South Carolina Group Led By Former State Treasurer and Lawmaker Forms to Consider Legalizing Casinos
Posted on: July 24, 2019, 11:13h.
Last updated on: July 24, 2019, 11:13h.
A group in South Carolina has formed to consider the benefits and risks of legalizing casinos in the Palmetto State, but the topic remains highly divisive among residents.
The Palmetto Forum for Gaming Studies (PFGS) is chaired by Dr. Jim Rex – the 16th State Superintendent of Education for South Carolina – and Converse Chellis, a former state treasurer and member of the South Carolina General Assembly.
As a former state representative, I understand how the legislative process works, and as state treasurer I have seen the need for additional revenue streams,” Chellis said earlier this year. “I’m not in favor of increasing the tax burden on our citizens. It’s time to be more creative.”
The two say they’re taking a nonpartisan approach in reviewing the merits of pushing casino legislation. The PFGS mission statement explains that it’s “committed to examining, in an objective way, any advantages or disadvantages of having gaming in South Carolina.”
South Carolina is one of just nine states that doesn’t have a commercial or tribal casino. The state’s biggest industry, however, is that of tourism.
Visitors spend more than $20 billion annually vacationing in the Palmetto State. Gas prices greatly impact the industry, as most tourists arrive via automobile.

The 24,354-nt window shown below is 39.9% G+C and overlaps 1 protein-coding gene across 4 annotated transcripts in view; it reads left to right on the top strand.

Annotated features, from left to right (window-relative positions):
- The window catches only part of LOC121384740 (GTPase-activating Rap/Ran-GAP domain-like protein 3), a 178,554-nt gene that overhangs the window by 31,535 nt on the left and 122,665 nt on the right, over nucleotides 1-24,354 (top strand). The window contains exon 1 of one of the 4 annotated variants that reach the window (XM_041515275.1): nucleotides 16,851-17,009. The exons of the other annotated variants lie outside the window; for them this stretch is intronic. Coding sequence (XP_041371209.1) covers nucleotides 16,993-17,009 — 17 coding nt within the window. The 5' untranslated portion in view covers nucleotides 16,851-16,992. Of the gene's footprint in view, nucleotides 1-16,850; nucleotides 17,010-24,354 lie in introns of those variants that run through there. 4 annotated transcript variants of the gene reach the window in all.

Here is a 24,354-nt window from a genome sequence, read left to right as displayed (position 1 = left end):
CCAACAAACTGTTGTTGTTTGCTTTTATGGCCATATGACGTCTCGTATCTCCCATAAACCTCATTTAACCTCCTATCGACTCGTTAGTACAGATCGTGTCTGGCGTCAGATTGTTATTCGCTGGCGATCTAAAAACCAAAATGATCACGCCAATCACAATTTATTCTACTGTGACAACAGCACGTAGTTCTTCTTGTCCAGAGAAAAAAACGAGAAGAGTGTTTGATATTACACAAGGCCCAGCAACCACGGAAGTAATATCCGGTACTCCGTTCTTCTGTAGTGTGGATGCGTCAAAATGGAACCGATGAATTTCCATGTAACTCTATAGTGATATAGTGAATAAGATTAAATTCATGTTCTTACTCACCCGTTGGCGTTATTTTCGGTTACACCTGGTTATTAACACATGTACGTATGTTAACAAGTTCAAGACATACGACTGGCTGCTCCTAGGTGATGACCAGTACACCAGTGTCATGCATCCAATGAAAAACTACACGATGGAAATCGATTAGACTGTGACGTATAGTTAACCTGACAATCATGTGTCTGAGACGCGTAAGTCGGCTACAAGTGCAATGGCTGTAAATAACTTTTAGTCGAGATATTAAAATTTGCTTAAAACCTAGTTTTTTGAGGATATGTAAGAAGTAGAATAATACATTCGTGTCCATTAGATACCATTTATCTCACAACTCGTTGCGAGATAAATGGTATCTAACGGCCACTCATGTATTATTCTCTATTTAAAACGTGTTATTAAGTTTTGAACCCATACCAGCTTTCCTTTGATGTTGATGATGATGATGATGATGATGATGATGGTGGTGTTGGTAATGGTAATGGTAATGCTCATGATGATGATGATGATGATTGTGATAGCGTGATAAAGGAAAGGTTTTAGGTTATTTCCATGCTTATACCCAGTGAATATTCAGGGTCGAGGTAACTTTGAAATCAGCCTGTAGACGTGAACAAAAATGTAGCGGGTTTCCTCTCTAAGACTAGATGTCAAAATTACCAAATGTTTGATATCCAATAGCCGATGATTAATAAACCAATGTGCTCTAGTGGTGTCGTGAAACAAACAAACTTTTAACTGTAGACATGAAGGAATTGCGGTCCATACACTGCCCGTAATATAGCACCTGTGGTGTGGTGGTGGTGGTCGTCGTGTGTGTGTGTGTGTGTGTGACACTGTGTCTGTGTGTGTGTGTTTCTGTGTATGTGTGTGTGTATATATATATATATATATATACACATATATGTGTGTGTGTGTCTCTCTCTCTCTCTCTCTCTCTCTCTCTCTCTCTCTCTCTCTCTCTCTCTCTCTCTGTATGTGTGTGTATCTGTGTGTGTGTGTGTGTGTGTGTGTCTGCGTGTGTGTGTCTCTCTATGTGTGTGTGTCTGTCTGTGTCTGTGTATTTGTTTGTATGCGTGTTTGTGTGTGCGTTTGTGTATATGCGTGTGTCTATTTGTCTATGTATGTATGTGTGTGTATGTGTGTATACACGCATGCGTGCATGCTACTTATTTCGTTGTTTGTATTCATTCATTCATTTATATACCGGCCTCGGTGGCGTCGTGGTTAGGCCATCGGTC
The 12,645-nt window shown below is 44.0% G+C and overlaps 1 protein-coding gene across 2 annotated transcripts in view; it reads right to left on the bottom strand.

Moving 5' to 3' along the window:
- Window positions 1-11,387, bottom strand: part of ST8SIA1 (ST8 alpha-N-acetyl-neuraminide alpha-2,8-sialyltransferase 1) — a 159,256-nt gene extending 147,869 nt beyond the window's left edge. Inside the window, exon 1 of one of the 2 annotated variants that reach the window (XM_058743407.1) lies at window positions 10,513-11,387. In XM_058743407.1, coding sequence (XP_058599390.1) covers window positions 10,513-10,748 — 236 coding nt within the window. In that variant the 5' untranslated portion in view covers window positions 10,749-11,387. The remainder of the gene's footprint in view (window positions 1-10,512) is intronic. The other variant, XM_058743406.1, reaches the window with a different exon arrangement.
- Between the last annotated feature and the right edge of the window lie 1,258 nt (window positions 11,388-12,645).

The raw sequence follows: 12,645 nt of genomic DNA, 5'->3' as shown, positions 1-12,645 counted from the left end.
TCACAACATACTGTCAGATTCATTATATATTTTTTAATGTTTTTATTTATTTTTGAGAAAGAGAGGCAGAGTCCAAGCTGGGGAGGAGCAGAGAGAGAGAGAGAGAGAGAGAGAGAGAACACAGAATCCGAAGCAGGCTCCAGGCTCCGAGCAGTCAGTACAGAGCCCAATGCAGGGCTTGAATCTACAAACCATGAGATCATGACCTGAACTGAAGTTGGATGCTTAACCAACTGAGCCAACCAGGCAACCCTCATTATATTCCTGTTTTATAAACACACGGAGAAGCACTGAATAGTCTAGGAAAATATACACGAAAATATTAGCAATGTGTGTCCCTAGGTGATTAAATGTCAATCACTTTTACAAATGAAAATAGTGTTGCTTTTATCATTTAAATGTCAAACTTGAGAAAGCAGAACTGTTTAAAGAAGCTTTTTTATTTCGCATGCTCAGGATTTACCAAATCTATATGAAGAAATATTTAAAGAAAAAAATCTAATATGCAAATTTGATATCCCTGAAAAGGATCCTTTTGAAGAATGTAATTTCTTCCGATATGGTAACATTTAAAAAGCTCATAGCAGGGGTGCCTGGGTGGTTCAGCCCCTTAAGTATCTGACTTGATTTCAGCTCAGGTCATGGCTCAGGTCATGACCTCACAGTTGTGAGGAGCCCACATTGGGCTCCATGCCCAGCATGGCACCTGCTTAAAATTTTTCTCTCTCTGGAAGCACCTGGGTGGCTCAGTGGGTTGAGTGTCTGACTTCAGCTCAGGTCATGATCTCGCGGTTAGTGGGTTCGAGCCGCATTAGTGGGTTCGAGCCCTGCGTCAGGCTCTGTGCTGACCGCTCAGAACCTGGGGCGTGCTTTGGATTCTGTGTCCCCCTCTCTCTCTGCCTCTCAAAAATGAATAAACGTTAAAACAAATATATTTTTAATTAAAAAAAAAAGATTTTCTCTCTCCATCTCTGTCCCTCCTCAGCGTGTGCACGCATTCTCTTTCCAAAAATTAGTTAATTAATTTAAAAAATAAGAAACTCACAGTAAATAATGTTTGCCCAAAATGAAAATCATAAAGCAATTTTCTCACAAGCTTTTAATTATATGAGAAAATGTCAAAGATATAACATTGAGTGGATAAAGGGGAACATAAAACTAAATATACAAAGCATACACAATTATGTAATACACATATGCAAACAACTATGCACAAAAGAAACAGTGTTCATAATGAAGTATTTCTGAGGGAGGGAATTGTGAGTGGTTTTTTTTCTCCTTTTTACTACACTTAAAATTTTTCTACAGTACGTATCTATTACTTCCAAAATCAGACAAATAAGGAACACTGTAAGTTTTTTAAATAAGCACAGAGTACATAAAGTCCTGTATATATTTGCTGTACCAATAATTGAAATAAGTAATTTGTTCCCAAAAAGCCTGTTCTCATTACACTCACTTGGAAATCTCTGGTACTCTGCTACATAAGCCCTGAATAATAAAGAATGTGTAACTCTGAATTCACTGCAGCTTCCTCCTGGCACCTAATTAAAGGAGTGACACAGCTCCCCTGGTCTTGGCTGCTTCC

The Myrtle Beach and its 60-mile stretch known as The Grand Strand is a popular year-round destination that’s littered with hotels and resorts, golf courses, entertainment attractions, and convention spaces.
South Carolina has long been a deeply conservative state – one that hasn’t voted for a Democratic presidential candidate since 1976 with Jimmy Carter. The governor, state senate and house, and US congressional delegation are all controlled by Republicans.
“We have spent years and millions of dollars marketing our community, our beaches, as family-friendly, safe beaches,” North Myrtle Beach Mayor Marilyn Hatley said at the meeting. “Casinos would change the marketing completely. I don’t know if the city of North Myrtle Beach is ready to go that way.”
Others in South Carolina say it’s time for the state to benefit from gaming. Currently, Palmetto residents wishing to test their luck need to either hop aboard the Little River-docked Big M Casino boat that shuttles gamblers out to international waters, or travel to North Carolina’s tribal casinos.
Rex and Chellis believe earmarking the subsequent tax revenue from casinos for infrastructure would increase public support.
Like everybody else in the state, I’ve also been hitting potholes for the last 15 years and I’ve seen our infrastructure and road needs not be addressed,” Rex said. “Most politicians don’t want to talk about raising taxes. So either we live with those inadequacies or we start getting creative about other ways to find other revenue streams.”
A 2017 Winthrop Poll found that nearly seven in 10 South Carolinians (68 percent) like the idea of legalizing casinos to repair state roads. Casino proponent Rep. Todd Rutherford (D-Richland) called the findings “earth shattering.”
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